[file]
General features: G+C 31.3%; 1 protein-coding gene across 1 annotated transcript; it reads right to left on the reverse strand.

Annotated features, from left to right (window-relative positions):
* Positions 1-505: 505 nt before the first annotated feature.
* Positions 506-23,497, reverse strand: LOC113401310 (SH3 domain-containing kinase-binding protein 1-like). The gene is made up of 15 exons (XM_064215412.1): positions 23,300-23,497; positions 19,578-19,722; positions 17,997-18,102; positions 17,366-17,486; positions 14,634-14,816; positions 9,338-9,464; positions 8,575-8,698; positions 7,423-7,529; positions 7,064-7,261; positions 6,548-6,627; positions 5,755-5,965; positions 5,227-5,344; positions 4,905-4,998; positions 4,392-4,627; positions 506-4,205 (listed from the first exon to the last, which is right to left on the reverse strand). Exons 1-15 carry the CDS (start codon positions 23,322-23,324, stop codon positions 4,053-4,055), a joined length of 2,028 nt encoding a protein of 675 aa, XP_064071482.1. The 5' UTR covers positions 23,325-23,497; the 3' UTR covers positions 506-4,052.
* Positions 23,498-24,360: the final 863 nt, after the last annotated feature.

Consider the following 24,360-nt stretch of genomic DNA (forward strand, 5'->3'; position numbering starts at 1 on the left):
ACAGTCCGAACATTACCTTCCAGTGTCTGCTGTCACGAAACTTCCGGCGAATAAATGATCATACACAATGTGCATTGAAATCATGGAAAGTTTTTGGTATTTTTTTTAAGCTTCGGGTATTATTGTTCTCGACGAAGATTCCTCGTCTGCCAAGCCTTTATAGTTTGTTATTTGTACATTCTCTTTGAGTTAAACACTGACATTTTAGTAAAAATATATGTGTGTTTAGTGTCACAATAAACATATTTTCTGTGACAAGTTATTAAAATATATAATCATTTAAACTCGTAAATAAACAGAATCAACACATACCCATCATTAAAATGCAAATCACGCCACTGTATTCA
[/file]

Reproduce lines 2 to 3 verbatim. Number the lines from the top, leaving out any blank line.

Annotated features, from left to right (window-relative positions):
* Positions 1-505: 505 nt before the first annotated feature.